Boise Esquerra (BE): I’d be happy to. I am a Native (Hopi) and Mexican American filmmaker enrolled in the Colorado River Indian Tribes in Parker, AZ. I am a recent graduate of the New York Film Academy (MFA Screenwriting) and hold a BA in Digital Filmmaking and Video Production and an additional MFA in Filmmaking from NYFA. I love storytelling, creating, and everything that entails filmmaking from start to finish. Currently, I reside here in lovely Burbank, CA, and am represented by Sandra Avila at Inclusion Management.

    CR: Tell us about your film. What is it about and where does it take place?   

    BE: Blackwater is an episodic pilot about Native American country music star Birdie Blackwater whose career is fizzling due to excessive drinking that began 10 years ago. Upon moving back to her home reservation, barely clinging onto what little dignity she has left, Birdie is arrested for a barrage of drunken charges and lashing out at tribal police officers during a late-night performance. The next day, tribal courts order Birdie to complete 180 days of wellness therapy and intense probation or face two years in prison. Birdie now finds herself contending each week with a group of offbeat individuals who each possess their own…“unique” mental limitations. The story takes place on a fictional Native American reservation call Red Rock. 

    CR: Sounds very powerful. Can you tell us about the inspiration for this story? 

    BE: The inspiration for Blackwater came about in September of 2018… a tough experience. I had started a new class (Transmedia) at the New York Film Academy in Burbank, CA. The ultimate goal of the class: develop, write, and shoot a web series pilot. During the first half of the six-month course, I was given the news that my older brother Brandon had developed cirrhosis of the liver to such a serious extent that he would need a liver transplant. My brother had gotten this condition from depression and extreme alcoholism after the death of our mother in 2015. The additional news I would receive from him is that he would be opting for hospice care and wanted to just go peacefully with family for the remainder of his time. That news, to say the least, was devastating.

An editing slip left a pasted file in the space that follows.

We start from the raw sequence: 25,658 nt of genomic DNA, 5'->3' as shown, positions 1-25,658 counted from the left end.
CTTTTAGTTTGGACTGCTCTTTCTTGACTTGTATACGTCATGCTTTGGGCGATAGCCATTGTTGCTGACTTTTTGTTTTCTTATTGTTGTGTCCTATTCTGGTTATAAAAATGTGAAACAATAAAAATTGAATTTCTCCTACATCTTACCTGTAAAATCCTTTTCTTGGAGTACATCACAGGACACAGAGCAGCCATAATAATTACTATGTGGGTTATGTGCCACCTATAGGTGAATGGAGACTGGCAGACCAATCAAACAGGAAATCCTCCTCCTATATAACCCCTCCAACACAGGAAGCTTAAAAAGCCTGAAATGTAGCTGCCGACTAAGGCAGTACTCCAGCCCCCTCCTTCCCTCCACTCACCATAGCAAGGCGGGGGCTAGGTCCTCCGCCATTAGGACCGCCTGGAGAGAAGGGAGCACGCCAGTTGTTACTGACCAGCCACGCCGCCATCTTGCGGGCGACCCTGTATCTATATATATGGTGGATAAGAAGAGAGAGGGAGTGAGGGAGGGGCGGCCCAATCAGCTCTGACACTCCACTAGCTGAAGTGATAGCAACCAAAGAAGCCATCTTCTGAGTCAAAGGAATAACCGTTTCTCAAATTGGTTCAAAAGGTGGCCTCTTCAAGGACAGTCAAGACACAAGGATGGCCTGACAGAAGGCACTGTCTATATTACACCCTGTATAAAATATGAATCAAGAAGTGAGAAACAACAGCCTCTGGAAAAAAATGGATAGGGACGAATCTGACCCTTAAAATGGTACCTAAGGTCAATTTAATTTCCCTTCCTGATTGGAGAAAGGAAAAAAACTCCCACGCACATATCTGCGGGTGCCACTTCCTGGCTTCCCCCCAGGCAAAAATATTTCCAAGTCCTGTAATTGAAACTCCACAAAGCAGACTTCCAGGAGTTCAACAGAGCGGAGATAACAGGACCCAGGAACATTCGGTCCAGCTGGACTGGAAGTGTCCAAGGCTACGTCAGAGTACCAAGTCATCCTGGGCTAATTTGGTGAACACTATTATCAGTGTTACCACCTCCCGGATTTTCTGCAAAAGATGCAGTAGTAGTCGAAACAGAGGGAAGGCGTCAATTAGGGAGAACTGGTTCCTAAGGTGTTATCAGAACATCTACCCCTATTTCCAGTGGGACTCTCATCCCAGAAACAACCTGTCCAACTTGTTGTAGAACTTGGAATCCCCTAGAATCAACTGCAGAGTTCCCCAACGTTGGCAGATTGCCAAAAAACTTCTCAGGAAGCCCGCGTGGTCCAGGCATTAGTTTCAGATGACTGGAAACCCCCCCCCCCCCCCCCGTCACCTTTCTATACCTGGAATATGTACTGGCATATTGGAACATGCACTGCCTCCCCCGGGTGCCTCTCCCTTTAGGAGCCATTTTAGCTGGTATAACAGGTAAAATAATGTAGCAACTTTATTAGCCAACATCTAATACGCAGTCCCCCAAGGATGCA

Shortly after his funeral, I returned to my Transmedia class. The project I had been working on up to that point was scrapped. I wanted to write something I was familiar with. I had felt my brother in my heart moving me to lean into all that I had experienced with drug addiction and dependency. I also wanted to heal from losing him to alcoholism. Thus, I put forward a new proposal to my instructors, which was Blackwater

    CR: Boise, I’m so sorry for your loss and the pain your family must have experienced. It’s truly inspiring how you were able to transform your personal tragedy into a meaningful story, and so quickly. 

    What was it like to direct the film?

    BE: My favorite experience directing Blackwater was working with such a phenomenal cast and crew who brought their A-game to each and every scene both on and off-screen. I mean, this was a set from heaven, and pulling off a thirteen-page script in just one day with minimal time, a skeleton crew, and several different scenes went by like clockwork. Heck, we even had an hour to spare after the whole thing was over! Directing that day was one of the best experiences I ever had on set.

    Kyla Garcia as Birdie Blackwater (“Blackwater”)

    CR: You directed a thirteen-page script in one day? Wow! Dare I ask what was the most challenging thing about making the film? 

    BE: It’s crazy because you usually are anticipating challenges that may or may not arise on the day of production, and they did of course, but they were minor and quickly remedied. No. The challenges here were definitely in the final days leading up to production. You would think that getting a simple location (an empty room) for the group scene would be easy-peasy in LA, but when you’re working with a shoestring budget, a simple task all of a sudden becomes a near impossibility. And that was the case up until the last week of location scouting. We finally locked our location, which was an old American Legion post here in Burbank. It was great because they had everything we needed for each scene!